- The Washington Times - Monday, January 19, 2004

ISLAMABAD, Pakistan — Abdul Qadeer Khan, the man revered as a national hero as the father of Pakistan’s atomic bomb, might have been involved in the transfer of nuclear-weapons technology to Iran, Pakistani authorities say.

Yesterday, officials in Islamabad confirmed that they had detained some of Mr. Khan’s senior aides for questioning.

“So far, our investigations indicate that only one man is behind this alleged transfer. It is wrong to blame an entire nation for the mistakes of an individual,” a senior Pakistani official told United Press International after the detentions.

Without naming Mr. Khan, the official said, “We gave him the status of a national hero when he did something for the country, but now if he makes a mistake, he will have to pay for his mistake as well.”

Mr. Khan and some of his associates already have been questioned about suspected involvement in selling bomb-making know-how to Iran.

Pakistan denies detaining its nuclear scientists for questioning, but says several have been “debriefed.”

Masud Khan, a spokesman for the Pakistan Foreign Office, who is not related to the scientist, said it was wrong to “presume” that those being debriefed were guilty.

“Some of them could also be cleared,” he said.

The investigations, he said, were being conducted under Pakistani laws and “those who have not violated these should have no fears whatsoever.”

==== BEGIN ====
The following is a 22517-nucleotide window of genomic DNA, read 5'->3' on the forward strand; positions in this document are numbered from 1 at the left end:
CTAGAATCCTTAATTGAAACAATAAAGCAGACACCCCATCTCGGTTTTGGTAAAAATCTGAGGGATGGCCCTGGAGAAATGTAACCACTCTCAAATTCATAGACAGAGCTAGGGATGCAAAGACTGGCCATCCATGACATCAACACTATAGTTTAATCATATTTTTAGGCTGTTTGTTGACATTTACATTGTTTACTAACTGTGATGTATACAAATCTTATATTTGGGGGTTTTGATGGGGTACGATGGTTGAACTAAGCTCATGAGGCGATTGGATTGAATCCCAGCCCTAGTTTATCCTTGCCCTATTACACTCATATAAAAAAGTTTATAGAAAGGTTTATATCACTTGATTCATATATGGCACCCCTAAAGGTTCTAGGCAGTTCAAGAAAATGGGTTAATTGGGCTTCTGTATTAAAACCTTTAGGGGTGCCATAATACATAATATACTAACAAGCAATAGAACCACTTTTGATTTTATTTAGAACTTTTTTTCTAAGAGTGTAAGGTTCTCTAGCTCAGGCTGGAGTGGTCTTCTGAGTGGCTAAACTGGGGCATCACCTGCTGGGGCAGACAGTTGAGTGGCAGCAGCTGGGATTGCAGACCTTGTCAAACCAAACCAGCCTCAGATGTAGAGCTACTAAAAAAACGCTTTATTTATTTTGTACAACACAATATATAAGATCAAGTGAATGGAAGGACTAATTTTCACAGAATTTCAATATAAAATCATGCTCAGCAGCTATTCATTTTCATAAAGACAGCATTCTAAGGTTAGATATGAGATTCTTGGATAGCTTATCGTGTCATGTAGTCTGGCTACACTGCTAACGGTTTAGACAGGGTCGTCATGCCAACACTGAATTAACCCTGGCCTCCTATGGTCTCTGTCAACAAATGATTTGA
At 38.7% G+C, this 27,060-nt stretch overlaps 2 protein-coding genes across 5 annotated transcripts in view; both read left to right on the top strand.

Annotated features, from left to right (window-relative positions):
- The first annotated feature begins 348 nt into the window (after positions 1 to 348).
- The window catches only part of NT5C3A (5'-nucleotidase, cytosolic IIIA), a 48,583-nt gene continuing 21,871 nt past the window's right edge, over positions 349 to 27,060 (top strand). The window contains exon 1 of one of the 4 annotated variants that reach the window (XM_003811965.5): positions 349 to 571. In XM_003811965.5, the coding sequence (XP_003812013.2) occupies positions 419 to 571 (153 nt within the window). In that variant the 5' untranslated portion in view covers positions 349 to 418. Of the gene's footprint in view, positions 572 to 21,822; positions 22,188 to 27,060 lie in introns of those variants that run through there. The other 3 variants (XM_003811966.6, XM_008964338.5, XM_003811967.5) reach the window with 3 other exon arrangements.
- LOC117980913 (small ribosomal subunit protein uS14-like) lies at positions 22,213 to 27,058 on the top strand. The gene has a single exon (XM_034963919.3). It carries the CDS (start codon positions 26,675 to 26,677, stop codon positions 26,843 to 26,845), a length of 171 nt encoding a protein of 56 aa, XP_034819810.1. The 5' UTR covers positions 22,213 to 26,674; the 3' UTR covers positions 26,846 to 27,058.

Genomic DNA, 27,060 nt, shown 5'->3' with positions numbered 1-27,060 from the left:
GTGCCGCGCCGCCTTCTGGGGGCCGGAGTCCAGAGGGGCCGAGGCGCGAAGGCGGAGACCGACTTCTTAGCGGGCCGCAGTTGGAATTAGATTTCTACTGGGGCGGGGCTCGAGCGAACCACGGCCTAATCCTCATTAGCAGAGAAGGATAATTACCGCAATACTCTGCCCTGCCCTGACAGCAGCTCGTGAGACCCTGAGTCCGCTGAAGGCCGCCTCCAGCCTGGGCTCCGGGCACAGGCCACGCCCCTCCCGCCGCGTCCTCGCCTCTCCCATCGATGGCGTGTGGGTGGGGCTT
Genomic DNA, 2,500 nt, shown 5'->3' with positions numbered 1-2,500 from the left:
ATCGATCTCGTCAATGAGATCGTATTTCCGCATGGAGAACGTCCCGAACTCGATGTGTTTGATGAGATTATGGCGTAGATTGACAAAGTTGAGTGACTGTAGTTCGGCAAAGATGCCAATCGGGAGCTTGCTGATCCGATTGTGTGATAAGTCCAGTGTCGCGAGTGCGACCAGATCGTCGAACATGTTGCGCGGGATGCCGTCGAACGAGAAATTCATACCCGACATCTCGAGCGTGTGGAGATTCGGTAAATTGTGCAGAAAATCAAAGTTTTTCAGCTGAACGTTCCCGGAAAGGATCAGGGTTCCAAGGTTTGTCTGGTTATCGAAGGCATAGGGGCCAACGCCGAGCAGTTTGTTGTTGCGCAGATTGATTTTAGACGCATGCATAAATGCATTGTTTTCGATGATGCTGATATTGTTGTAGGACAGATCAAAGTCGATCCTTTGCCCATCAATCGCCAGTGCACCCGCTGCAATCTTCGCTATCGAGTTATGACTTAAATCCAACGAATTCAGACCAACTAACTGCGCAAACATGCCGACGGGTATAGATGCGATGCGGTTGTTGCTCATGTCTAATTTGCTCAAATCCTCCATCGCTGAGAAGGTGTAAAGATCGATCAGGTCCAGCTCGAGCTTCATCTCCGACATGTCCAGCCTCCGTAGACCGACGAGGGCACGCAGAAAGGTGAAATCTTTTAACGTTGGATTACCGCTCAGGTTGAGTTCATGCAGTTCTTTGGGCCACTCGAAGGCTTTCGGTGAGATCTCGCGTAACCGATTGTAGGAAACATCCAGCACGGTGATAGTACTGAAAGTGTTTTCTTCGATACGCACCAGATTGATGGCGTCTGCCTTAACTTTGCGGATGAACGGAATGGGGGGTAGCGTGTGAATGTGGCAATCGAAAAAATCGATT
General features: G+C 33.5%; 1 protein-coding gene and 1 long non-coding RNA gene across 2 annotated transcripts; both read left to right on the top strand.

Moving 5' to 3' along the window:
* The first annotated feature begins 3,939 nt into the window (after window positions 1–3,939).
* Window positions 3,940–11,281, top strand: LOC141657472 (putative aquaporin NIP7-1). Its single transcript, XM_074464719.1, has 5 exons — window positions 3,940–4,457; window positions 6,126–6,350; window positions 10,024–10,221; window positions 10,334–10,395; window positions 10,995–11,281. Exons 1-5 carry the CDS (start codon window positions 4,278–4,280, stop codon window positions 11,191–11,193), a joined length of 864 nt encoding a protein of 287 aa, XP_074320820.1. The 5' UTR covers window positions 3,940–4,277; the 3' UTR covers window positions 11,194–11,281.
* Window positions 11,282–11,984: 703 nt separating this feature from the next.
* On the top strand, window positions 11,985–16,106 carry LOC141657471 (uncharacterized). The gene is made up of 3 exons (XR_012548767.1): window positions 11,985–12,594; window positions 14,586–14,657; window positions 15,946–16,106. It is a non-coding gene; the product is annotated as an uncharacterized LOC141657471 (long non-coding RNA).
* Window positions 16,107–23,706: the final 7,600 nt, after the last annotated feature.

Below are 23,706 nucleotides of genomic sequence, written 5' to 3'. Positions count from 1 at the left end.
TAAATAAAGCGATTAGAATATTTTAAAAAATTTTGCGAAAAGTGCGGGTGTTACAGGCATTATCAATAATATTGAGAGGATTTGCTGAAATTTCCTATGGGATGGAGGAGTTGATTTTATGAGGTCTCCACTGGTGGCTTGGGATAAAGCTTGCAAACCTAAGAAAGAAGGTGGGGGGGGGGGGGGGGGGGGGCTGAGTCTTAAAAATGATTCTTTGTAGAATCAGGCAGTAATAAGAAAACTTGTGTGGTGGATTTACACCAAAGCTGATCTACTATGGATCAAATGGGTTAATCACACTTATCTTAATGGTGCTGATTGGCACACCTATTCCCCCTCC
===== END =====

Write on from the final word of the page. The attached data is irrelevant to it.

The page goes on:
Pakistan has been investigating the export of nuclear technology and equipment to Iran since early last month, when U.S. news organizations first reported the proliferation.

Quoting officials at the International Atomic Energy Agency, the U.N. nuclear watchdog, several U.S. newspapers reported that Iran clandestinely had received centrifuges and other nuclear know-how from its Islamic neighbor Pakistan.

Tehran has acknowledged having centrifuge designs similar to those used in Pakistan but denied receiving them from Islamabad.

Pakistan denied the government in Islamabad might have been involved in the transfer, but said some scientists might have handed over nuclear equipment to Iran “out of personal ambition or greed.”

Those detained yesterday included Islam-ul Haq, a retired major of the Pakistan army who has been Mr. Khan’s senior aide since at least May 1998 when Pakistan exploded nuclear devices after similar tests by arch rival India.

Sign up for Daily Newsletters

Manage Newsletters

Copyright © 2020 The Washington Times, LLC. Click here for reprint permission.

Please read our comment policy before commenting.


Click to Read More and View Comments

Click to Hide